Anya Seton gave me a love of well-written romance mixed with superbly wrought history. Katherine, especially, was definitive for me. I recently gave a copy of all her books to my daughter who is a devotee of all things Anne Boleyn and English queens and mistresses who conquer, mostly themselves.
Jacqueline Winspear writes a beautifully wrought series about a British nurse in World War I who becomes a detective and savant. Maisie Dobbs is every woman who survives tragedy and makes herself a better person for it. This interest in Winspear's World War I series complements my own fascination with it. Foremost among the non-fiction I prize is Niall Ferguson's The Pity of War and the memoir by VAD nurse Vera Brittain, Testament of Youth.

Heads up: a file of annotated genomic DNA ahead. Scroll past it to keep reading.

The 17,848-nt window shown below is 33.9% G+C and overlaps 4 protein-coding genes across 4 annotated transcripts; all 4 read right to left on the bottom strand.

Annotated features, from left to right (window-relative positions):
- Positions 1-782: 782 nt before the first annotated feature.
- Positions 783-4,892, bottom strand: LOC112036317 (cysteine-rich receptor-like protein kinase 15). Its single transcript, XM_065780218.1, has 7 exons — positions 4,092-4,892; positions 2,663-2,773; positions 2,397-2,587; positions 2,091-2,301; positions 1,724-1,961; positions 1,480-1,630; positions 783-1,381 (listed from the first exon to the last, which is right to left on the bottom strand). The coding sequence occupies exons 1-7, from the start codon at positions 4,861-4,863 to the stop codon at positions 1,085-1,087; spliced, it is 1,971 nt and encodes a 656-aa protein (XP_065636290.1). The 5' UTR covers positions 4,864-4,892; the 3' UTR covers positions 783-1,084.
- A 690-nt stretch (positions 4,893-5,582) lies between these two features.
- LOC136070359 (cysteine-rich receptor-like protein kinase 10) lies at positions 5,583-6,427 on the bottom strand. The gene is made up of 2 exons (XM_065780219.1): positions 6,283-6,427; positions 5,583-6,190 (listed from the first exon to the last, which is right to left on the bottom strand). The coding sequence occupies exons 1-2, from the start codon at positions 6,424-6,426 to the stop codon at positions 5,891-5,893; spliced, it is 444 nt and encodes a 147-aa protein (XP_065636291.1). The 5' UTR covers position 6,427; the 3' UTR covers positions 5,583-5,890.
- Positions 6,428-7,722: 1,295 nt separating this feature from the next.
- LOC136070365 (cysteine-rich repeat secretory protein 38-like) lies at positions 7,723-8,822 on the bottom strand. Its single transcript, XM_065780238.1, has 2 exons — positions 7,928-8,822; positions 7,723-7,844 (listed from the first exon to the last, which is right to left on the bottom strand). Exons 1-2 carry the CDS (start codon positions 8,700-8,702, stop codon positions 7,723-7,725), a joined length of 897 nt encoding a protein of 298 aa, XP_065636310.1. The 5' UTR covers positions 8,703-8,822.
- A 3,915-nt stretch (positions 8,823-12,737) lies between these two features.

An author of mysteries myself, I prize those authors who give the reader the best of their talents and their research into forensics and procedurals for the period. Minette Walters, also British, writes complex mysteries. And Elizabeth George, an American who writes startlingly accurate mysteries set in Britain, always gives me a rush of excitement with her finely drawn characterizations. Do let's add Ariana Franklin, also British (am I on a kick here?) who pens a marvelous medieval mystery series set in Henry II's reign about a Spanish woman trained in medicine at Salamanca--and who becomes Henry's Mistress in the Art of Death. I am into her third in the series as I write...and applauding both women's talents!
What books do you treasure?
I would love to hear.